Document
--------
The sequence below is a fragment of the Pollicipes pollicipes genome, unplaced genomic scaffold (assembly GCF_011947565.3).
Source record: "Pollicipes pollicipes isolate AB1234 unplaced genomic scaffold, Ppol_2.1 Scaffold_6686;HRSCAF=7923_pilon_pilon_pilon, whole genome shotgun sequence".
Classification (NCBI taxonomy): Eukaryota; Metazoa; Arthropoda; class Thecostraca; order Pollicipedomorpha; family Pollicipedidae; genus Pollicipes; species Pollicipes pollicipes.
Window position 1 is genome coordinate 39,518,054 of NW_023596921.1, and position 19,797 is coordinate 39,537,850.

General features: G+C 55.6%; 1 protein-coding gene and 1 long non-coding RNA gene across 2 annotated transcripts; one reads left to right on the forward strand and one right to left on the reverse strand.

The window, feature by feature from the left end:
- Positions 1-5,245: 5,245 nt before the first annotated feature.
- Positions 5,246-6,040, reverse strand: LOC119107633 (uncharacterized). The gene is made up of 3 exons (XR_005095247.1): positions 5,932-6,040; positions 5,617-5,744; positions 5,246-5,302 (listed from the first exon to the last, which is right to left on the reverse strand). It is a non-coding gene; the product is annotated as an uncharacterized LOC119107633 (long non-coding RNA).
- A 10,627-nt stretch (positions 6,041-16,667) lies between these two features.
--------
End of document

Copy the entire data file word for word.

The sequence below is a fragment of the Pollicipes pollicipes genome, unplaced genomic scaffold (assembly GCF_011947565.3).
Source record: "Pollicipes pollicipes isolate AB1234 unplaced genomic scaffold, Ppol_2.1 Scaffold_6686;HRSCAF=7923_pilon_pilon_pilon, whole genome shotgun sequence".
Classification (NCBI taxonomy): Eukaryota; Metazoa; Arthropoda; class Thecostraca; order Pollicipedomorpha; family Pollicipedidae; genus Pollicipes; species Pollicipes pollicipes.
Window position 1 is genome coordinate 39,518,054 of NW_023596921.1, and position 19,797 is coordinate 39,537,850.

General features: G+C 55.6%; 1 protein-coding gene and 1 long non-coding RNA gene across 2 annotated transcripts; one reads left to right on the forward strand and one right to left on the reverse strand.

The window, feature by feature from the left end:
- Positions 1-5,245: 5,245 nt before the first annotated feature.
- Positions 5,246-6,040, reverse strand: LOC119107633 (uncharacterized). The gene is made up of 3 exons (XR_005095247.1): positions 5,932-6,040; positions 5,617-5,744; positions 5,246-5,302 (listed from the first exon to the last, which is right to left on the reverse strand). It is a non-coding gene; the product is annotated as an uncharacterized LOC119107633 (long non-coding RNA).
- A 10,627-nt stretch (positions 6,041-16,667) lies between these two features.